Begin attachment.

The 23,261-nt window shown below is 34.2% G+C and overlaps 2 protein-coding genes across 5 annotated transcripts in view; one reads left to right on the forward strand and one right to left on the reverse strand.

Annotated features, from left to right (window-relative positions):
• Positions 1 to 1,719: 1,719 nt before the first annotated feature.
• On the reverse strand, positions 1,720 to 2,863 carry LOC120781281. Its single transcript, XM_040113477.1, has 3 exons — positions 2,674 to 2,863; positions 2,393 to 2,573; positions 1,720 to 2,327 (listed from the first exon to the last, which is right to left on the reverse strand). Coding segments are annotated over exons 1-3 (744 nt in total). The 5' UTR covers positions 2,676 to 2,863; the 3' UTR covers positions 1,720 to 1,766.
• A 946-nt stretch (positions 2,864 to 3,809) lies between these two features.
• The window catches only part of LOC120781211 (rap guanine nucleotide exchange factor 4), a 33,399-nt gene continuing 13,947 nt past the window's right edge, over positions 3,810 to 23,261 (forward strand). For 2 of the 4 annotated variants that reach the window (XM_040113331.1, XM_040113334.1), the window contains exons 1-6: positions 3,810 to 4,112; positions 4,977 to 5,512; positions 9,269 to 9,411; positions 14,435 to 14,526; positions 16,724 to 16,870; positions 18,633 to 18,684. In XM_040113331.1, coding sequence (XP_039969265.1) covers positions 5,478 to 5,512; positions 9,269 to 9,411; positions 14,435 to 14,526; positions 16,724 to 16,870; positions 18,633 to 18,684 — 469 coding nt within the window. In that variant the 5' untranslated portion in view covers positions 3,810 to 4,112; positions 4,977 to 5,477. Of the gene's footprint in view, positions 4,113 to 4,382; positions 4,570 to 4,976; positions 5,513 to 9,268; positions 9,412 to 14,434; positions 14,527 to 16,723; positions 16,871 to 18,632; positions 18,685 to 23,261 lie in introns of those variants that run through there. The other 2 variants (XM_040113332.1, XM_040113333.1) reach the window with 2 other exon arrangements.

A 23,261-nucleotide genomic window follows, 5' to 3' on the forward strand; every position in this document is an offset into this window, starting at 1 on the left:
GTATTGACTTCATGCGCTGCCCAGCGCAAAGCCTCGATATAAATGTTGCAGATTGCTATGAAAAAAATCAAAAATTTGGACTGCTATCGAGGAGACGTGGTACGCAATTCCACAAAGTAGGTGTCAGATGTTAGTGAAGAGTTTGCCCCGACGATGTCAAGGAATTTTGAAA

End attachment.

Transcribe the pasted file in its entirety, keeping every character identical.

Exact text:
The 23,261-nt window shown below is 34.2% G+C and overlaps 2 protein-coding genes across 5 annotated transcripts in view; one reads left to right on the forward strand and one right to left on the reverse strand.

Annotated features, from left to right (window-relative positions):
• Positions 1 to 1,719: 1,719 nt before the first annotated feature.
• On the reverse strand, positions 1,720 to 2,863 carry LOC120781281. Its single transcript, XM_040113477.1, has 3 exons — positions 2,674 to 2,863; positions 2,393 to 2,573; positions 1,720 to 2,327 (listed from the first exon to the last, which is right to left on the reverse strand). Coding segments are annotated over exons 1-3 (744 nt in total). The 5' UTR covers positions 2,676 to 2,863; the 3' UTR covers positions 1,720 to 1,766.
• A 946-nt stretch (positions 2,864 to 3,809) lies between these two features.
• The window catches only part of LOC120781211 (rap guanine nucleotide exchange factor 4), a 33,399-nt gene continuing 13,947 nt past the window's right edge, over positions 3,810 to 23,261 (forward strand). For 2 of the 4 annotated variants that reach the window (XM_040113331.1, XM_040113334.1), the window contains exons 1-6: positions 3,810 to 4,112; positions 4,977 to 5,512; positions 9,269 to 9,411; positions 14,435 to 14,526; positions 16,724 to 16,870; positions 18,633 to 18,684. In XM_040113331.1, coding sequence (XP_039969265.1) covers positions 5,478 to 5,512; positions 9,269 to 9,411; positions 14,435 to 14,526; positions 16,724 to 16,870; positions 18,633 to 18,684 — 469 coding nt within the window. In that variant the 5' untranslated portion in view covers positions 3,810 to 4,112; positions 4,977 to 5,477. Of the gene's footprint in view, positions 4,113 to 4,382; positions 4,570 to 4,976; positions 5,513 to 9,268; positions 9,412 to 14,434; positions 14,527 to 16,723; positions 16,871 to 18,632; positions 18,685 to 23,261 lie in introns of those variants that run through there. The other 2 variants (XM_040113332.1, XM_040113333.1) reach the window with 2 other exon arrangements.

A 23,261-nucleotide genomic window follows, 5' to 3' on the forward strand; every position in this document is an offset into this window, starting at 1 on the left:
GTATTGACTTCATGCGCTGCCCAGCGCAAAGCCTCGATATAAATGTTGCAGATTGCTATGAAAAAAATCAAAAATTTGGACTGCTATCGAGGAGACGTGGTACGCAATTCCACAAAGTAGGTGTCAGATGTTAGTGAAGAGTTTGCCCCGACGATGTCAAGGAATTTTGAAA